You guys, it’s official.
I’m going to UNH for grad school. Somehow I got in, and even more insane, I got a sweet-ass assistantship with the MUB (where Hannah and I have worked on campus for the past couple years), to boot. I trekked through some fluffy snow this morning at 7:30am to find out about the second part, and I haven’t stopped smiling since.
And I’m so excited for these next two years. Graduation gets a lot less scary and a lot more exciting when you have a concrete plan, turns out. It’s finally getting real that I’m kind of almost there. This is one of the last steps until I’m a full-fledged Speech Language Pathologist. That is both terrifying and fucking awesome.
There are a lot of things that make you an SLP. There’s an undergrad degree, an accredited graduate degree, 400+ hours of clinical work, one insane 8-hour test, an optional thesis, a state license, and a national accreditation.
But there’s one other thing that made me be an SLP–my mom.
And by that I mean she forced me.
I came into UNH with a strict major, and a plan. I didn’t go through the standard first year of panicking about not knowing what I wanted/majoring in Russian/taking insane philosophy courses in an attempt to figure it out. (I watched Hannah do that though, and I saluted her everyday for living through that madness.) But I did go through a period where I didn’t quite know what I wanted, it just happened a little earlier.
In sixth grade my Language Arts class did a poetry unit. When my teacher announced it, my soul rolled its eyes and groaned. Poetry? I’m supposed to earnestly write poetry? (I was a cynical 12-year-old, I guess.) But then we started writing. And I loved it.
One day when I was in the car with my dad he asked me what I wanted to do with my life. I wasn’t sure what he was expecting from a 12-year-old, but I don’t think he got the answer he wanted when I told him, “I want to be a writer.” He was smooth about it, though. He asked what I would major in; I said writing. He told me “that’s not really a thing,” so I deferred to English. He then explained, gently, that that wasn’t the best plan. He told me I could be a writer even if I didn’t major in it, and that it was probably best to get a degree in something a little more “concrete.” Out loud I said okay. In my head I said you’re gonna watch me crush this English major one day.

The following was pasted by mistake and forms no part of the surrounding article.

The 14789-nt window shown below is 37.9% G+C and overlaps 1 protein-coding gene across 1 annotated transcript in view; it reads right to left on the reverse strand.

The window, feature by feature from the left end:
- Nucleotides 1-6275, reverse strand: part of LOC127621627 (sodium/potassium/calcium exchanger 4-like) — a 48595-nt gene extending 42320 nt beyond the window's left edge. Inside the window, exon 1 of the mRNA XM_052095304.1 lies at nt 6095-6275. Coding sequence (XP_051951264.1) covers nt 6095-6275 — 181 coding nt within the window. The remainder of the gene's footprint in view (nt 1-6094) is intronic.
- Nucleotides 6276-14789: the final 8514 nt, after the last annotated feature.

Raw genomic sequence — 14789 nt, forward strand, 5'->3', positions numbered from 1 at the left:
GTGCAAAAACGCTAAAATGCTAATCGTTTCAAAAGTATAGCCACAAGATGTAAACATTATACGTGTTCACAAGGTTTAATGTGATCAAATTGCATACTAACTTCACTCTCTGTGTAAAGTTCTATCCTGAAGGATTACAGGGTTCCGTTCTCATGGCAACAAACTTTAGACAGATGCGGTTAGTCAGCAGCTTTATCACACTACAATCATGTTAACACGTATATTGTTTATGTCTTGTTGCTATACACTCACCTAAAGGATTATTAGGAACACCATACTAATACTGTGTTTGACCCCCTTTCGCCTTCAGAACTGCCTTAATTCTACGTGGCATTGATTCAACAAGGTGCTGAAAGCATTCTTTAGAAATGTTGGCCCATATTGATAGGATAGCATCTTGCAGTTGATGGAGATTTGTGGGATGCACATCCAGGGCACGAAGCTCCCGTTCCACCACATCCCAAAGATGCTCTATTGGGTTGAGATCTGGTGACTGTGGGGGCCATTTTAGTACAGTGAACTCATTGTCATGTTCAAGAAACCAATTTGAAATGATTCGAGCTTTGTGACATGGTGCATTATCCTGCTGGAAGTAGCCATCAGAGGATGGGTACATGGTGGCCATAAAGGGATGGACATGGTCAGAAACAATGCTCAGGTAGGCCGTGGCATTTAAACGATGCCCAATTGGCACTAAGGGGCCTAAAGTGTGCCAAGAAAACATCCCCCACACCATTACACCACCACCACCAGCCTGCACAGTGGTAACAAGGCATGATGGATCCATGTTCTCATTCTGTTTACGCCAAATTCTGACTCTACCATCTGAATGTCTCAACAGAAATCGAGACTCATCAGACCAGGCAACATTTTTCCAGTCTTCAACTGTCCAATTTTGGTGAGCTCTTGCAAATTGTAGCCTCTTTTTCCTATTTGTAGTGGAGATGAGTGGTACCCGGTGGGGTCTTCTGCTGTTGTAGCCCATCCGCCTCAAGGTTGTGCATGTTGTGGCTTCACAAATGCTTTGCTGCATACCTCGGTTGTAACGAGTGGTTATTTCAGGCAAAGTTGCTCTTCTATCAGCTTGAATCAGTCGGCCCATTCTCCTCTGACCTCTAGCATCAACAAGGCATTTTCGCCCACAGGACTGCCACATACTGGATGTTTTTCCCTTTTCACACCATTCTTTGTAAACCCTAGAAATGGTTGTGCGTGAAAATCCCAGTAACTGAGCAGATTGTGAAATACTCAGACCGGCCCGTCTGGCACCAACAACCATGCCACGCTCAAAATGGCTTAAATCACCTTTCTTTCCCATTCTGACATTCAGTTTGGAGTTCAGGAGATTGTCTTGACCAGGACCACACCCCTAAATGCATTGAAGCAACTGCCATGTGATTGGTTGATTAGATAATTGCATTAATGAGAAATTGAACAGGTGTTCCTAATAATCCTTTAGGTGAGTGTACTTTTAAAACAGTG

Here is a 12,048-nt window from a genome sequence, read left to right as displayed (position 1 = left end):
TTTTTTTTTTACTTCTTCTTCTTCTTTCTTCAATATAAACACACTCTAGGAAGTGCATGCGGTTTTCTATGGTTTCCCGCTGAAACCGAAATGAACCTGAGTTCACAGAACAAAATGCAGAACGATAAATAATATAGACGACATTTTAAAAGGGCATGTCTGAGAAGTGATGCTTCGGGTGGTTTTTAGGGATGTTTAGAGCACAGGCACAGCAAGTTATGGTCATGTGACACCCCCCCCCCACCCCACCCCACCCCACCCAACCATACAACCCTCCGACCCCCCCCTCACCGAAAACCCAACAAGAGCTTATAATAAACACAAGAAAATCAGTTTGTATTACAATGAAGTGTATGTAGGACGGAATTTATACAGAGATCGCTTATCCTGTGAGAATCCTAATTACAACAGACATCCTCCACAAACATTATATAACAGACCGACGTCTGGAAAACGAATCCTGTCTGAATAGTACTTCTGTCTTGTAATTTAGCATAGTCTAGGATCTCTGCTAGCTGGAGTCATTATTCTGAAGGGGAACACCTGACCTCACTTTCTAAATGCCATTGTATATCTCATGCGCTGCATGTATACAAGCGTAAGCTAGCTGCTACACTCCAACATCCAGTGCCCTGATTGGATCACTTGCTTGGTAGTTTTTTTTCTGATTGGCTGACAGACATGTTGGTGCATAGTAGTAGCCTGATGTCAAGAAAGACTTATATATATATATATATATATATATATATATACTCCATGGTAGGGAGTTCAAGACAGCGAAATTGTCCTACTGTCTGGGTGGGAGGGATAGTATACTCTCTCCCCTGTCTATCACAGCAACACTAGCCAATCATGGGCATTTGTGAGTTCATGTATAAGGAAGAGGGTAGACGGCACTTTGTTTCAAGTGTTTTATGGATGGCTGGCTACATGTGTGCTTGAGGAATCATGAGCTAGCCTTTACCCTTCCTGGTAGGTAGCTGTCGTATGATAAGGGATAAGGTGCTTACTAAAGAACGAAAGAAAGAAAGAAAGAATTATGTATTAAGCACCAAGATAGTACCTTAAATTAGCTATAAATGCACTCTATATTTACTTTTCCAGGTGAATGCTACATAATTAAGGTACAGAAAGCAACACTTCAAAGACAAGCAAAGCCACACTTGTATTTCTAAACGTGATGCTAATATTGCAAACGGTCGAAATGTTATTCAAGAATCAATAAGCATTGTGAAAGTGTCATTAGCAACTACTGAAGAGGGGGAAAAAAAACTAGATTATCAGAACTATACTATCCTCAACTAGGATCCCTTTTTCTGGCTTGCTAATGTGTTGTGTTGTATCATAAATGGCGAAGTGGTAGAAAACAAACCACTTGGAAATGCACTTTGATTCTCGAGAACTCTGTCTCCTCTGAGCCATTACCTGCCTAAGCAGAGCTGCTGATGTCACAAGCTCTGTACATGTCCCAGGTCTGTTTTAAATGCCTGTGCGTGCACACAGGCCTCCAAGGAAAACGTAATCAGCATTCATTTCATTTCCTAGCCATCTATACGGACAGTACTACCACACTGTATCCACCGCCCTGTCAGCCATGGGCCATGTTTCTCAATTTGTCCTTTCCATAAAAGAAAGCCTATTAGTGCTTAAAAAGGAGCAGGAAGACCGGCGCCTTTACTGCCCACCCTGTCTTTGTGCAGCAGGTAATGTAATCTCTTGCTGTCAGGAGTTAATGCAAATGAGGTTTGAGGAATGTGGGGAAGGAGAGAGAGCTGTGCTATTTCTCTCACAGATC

My plans twisted and turned sharply throughout high school. I liked the idea of arguing for a living; I’d be a lawyer. I loved books and history; I’d be an English/History teacher. I got to control the chaos of a third-grade CCD class; I had to be an elementary school teacher. I was still in that camp my senior year when my mom got a bright idea.
Jules, instead of going for education, why don’t you try speech therapy? It’s just like teaching, only you’ll have more options.
But I was stubborn and afraid. I’d already picked all my schools for their education programs, and I didn’t really know what speech pathology was. (The only reason I knew SLP’s existed was because my brother worked with them throughout our childhood.) I didn’t want to start the college search over. I didn’t want my parents to decide my path for me. My mom managed to convince me to switch with the detail that I could use my degree to be an elementary school teacher too. That, and I found out UNH had a program. (If only I knew how long I’d end up being a wildcat.)
I arrived at UNH with a half-baked plan and a limited understanding of what I’d be studying. And I fell into something pretty damn great. The more I learned about this field, the more I wanted to dive in. It was so much more diverse and complicated and scientific than I thought. I loved it so much more than I thought I would.
I got to study phonetics, linguistics, anatomy, neurology, audiology, the physics of sound. I met some wonderful friends. I learned that I do not hate science, as I thought in high school, but that I fucking love it. We got this big packet of information the first week of freshman year, complete with our entire course list, our professors’ names, and a description of the program. Included was a little paragraph about the “mission” of this program and the profession. It ends with, “the ultimate goal being the betterment of the human condition.” Pretty cheesy, but how cool is that?
(That is absolutely a real human brain I got to dissect.)
So mom, this is where I say thank you. Thank you for relentlessly talking me into this whole thing. Thanks for bringing me to UNH and whispering jokes throughout the whole tour so I’d laugh and have a good feeling about the place. For being calm while I freaked out about a test or a project. For showing me the videos of Stephen’s therapy and saving all his IEP’s. For letting me study abroad (I know you didn’t want to). For being my biggest fan.
I love you, mum, and I know you love me more. Also, you finally got your shoutout. Happy now?